By Matt Singer
[Photo: “The Savages,” Fox Searchlight, 2007]
It’s not something one often praises in a film, but there’s a mundaneness to “The Savages” that is incredibly appealing. The film is about a brother (Philip Seymour Hoffman) and a sister (Laura Linney) dealing with their ailing father (Philip Bosco). That is all. There is no wacky road trip where they all reconnect, or a romanticized bank heist that solves all their unaddressed problems. That simplicity is refreshing, even if the movie’s tone is a little uneven.
Bosco’s Lenny Savage has been living with a woman in Arizona; when she dies, he is left without a home. It’s clear Lenny needs constant care and supervision just before his girlfriend’s death, he began acting out by writing on the bathroom wall with his own feces #151; so Hoffman’s Jon, an English professor, and Linney’s Wendy, a temp and struggling writer, must seek out an appropriate nursing home. This process, and all the accompanying stress and guilt that comes with it, sustains the picture for its running time.
Emotional scars weigh on every decision. Jon tries to do right by Lenny but clearly doesn’t want to be too inconvenienced; he finds him a decent facility near his home in Buffalo, but is totally uninterested in Wendy’s attempts to find a more hospitable environment. In one of their numerous arguments, he protests Wendy’s excessive concern, noting, “We’re taking better care of the old man than he ever did of us.” If they don’t particularly like their father, the Savage kids didn’t exactly save their love for each other, and their interactions throughout the film underscore their pettiness, their rivalry, and their jealousy of each other’s success.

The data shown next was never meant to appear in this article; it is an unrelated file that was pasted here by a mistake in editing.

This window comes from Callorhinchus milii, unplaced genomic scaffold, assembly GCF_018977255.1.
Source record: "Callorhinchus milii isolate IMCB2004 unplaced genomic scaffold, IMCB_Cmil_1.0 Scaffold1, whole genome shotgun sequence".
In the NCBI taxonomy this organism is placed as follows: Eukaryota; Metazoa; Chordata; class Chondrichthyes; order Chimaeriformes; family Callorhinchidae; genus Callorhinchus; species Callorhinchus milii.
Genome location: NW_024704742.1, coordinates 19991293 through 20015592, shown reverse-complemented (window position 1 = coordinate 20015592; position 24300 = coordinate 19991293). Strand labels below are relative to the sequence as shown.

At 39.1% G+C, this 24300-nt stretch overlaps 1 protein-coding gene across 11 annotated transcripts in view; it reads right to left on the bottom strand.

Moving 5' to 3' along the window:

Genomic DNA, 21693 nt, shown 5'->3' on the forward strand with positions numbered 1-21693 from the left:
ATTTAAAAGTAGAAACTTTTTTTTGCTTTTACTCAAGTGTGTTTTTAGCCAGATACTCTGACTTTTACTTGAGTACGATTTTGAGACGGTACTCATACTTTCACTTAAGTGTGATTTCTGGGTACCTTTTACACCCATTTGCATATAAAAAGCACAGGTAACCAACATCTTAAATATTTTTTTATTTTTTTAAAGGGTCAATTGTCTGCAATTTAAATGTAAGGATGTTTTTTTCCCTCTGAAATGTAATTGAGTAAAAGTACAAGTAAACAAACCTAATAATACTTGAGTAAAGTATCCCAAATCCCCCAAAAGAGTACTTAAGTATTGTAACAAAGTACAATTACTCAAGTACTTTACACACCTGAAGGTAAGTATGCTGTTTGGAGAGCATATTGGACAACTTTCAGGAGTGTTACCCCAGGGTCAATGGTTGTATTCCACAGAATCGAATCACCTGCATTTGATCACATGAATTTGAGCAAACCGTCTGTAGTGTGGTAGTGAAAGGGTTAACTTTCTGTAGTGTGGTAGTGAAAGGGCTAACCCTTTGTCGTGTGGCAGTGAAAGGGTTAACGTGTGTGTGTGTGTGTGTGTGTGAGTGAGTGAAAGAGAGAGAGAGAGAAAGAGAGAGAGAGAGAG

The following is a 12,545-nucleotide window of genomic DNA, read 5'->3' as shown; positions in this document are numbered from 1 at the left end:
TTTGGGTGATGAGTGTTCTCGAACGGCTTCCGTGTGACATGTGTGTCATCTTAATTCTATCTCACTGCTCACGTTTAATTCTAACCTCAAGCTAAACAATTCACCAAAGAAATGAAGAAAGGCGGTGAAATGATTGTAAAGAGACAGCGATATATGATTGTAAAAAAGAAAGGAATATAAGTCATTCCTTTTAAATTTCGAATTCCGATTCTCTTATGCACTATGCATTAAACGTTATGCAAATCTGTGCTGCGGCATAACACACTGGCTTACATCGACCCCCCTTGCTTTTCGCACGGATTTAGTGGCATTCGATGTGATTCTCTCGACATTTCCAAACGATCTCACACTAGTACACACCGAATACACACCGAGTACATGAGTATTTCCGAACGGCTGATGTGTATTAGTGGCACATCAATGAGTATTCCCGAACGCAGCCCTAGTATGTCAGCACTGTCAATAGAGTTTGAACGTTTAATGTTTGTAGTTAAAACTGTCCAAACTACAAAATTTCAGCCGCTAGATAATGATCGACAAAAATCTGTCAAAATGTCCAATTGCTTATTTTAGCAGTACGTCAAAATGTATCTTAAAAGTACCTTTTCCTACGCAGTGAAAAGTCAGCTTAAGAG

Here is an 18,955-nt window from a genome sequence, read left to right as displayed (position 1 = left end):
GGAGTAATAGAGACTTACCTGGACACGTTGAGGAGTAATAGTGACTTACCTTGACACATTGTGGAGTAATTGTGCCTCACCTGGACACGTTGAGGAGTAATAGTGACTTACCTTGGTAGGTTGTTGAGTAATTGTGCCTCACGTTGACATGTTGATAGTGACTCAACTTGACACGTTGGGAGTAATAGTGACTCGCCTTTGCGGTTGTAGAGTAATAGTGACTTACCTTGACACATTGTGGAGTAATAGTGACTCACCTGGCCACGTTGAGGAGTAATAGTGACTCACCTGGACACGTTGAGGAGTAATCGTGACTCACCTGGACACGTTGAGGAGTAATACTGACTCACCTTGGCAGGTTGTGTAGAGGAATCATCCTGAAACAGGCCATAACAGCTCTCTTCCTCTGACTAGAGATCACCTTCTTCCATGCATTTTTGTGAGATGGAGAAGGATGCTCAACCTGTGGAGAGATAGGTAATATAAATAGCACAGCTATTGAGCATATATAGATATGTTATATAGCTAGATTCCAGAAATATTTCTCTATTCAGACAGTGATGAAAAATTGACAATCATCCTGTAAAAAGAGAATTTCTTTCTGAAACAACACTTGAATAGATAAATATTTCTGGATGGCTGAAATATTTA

If this doesn’t sound like a comedy, that’s because it probably shouldn’t be. Truth be told, the movie is not very funny, but there are scenes in “The Savages” that are clearly intended as the sort of awkward, quirky observational humor that’s evident in a lot of films that appear at Sundance (as this one did, earlier this year). This is probably the only area in which writer/director Tamara Jenkins tries a bit too hard by nature of its subject matter, this is a dark movie, and it was wise to try to leaven the seriousness with moments of humor. Still, the results feel forced.
The movie is much better when it simply observes its characters. “The Savages” evinces an off-the-cuff visual style that works well with its life-simply-captured approach. One particularly effective scene shows Jon speaking to Wendy on his cell phone while he stands out in the snow. Eventually the flakes begin to accumulate on the camera, smudging the image noticeably. But instead of breaking the illusion of the movie by suggesting the presence of the camera, the vérité-like moment removes the barriers between us and the screen and adds a sense of intimacy to the scene, as if we were there in Buffalo with Jon. In that moment, something as mundane as a dirty lens becomes something quite profound. Or perhaps I’ve just had my glasses smudged by the snow too many times.